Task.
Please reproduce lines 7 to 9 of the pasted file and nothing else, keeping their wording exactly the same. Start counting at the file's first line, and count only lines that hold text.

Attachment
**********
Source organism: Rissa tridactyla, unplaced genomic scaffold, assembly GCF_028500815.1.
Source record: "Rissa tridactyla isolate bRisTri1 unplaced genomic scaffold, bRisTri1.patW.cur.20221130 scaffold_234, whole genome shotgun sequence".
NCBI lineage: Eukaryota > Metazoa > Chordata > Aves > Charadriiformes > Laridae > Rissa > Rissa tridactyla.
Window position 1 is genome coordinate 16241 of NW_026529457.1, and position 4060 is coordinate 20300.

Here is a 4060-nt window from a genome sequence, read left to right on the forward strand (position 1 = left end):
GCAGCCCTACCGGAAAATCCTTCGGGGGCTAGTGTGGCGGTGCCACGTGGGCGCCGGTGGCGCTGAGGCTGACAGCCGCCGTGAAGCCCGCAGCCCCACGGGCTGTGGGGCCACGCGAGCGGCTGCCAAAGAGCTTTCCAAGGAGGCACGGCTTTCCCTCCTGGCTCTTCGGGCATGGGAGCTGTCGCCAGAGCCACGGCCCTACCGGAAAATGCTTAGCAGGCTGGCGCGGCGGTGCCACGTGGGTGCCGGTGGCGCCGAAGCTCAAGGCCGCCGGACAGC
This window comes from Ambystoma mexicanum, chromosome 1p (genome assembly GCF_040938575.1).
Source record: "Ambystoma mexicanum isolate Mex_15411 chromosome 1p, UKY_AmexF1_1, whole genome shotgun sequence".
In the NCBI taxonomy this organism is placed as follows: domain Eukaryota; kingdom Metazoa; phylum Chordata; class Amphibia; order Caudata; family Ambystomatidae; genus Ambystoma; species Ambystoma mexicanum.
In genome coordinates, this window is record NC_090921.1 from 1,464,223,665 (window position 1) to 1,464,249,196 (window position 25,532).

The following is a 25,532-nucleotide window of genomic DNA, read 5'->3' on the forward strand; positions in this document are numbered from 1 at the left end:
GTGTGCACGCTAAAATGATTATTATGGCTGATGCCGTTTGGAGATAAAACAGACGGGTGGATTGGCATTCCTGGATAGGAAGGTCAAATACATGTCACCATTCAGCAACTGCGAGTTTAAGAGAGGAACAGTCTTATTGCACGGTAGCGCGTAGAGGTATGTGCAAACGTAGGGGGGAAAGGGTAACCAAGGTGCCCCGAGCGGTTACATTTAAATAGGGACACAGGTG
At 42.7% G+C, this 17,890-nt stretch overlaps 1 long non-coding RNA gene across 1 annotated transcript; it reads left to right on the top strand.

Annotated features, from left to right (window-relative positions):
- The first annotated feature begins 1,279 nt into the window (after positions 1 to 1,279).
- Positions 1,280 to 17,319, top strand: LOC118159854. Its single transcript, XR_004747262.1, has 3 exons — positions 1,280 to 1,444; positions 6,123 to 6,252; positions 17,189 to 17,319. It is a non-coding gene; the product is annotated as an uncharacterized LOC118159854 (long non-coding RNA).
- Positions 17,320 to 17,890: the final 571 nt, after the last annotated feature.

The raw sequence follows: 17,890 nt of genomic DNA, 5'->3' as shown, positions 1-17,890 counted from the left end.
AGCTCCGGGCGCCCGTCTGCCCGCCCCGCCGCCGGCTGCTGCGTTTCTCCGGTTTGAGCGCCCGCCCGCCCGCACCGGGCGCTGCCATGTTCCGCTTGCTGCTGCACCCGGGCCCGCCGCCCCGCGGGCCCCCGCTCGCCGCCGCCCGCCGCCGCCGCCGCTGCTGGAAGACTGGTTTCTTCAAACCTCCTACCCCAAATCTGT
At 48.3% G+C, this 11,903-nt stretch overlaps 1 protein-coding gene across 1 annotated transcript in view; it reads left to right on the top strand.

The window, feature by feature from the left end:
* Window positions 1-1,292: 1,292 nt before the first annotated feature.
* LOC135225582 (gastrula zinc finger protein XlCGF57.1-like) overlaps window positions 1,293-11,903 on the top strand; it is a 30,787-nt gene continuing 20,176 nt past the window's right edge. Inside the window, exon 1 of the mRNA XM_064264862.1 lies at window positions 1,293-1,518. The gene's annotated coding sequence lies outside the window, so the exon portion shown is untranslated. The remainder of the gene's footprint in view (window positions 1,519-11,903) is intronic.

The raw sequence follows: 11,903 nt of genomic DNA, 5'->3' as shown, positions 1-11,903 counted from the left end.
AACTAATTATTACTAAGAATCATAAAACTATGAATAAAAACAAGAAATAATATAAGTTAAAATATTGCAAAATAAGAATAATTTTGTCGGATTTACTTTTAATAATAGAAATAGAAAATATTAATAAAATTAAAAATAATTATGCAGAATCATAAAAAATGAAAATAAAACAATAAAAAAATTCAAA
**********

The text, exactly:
This window comes from Ambystoma mexicanum, chromosome 1p (genome assembly GCF_040938575.1).
Source record: "Ambystoma mexicanum isolate Mex_15411 chromosome 1p, UKY_AmexF1_1, whole genome shotgun sequence".
In the NCBI taxonomy this organism is placed as follows: domain Eukaryota; kingdom Metazoa; phylum Chordata; class Amphibia; order Caudata; family Ambystomatidae; genus Ambystoma; species Ambystoma mexicanum.